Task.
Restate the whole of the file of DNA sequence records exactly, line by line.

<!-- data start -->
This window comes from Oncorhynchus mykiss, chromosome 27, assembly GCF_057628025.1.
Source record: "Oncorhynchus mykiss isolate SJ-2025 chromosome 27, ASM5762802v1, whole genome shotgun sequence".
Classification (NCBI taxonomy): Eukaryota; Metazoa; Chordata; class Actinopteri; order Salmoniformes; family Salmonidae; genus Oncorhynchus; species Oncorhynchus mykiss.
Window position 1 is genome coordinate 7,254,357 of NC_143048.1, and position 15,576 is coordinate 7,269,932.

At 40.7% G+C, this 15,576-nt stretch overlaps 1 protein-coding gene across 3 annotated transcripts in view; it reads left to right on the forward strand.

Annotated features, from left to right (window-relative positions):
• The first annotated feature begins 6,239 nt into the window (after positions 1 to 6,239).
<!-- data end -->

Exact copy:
This window comes from Oncorhynchus mykiss, chromosome 27, assembly GCF_057628025.1.
Source record: "Oncorhynchus mykiss isolate SJ-2025 chromosome 27, ASM5762802v1, whole genome shotgun sequence".
Classification (NCBI taxonomy): Eukaryota; Metazoa; Chordata; class Actinopteri; order Salmoniformes; family Salmonidae; genus Oncorhynchus; species Oncorhynchus mykiss.
Window position 1 is genome coordinate 7,254,357 of NC_143048.1, and position 15,576 is coordinate 7,269,932.

At 40.7% G+C, this 15,576-nt stretch overlaps 1 protein-coding gene across 3 annotated transcripts in view; it reads left to right on the forward strand.

Annotated features, from left to right (window-relative positions):
• The first annotated feature begins 6,239 nt into the window (after positions 1 to 6,239).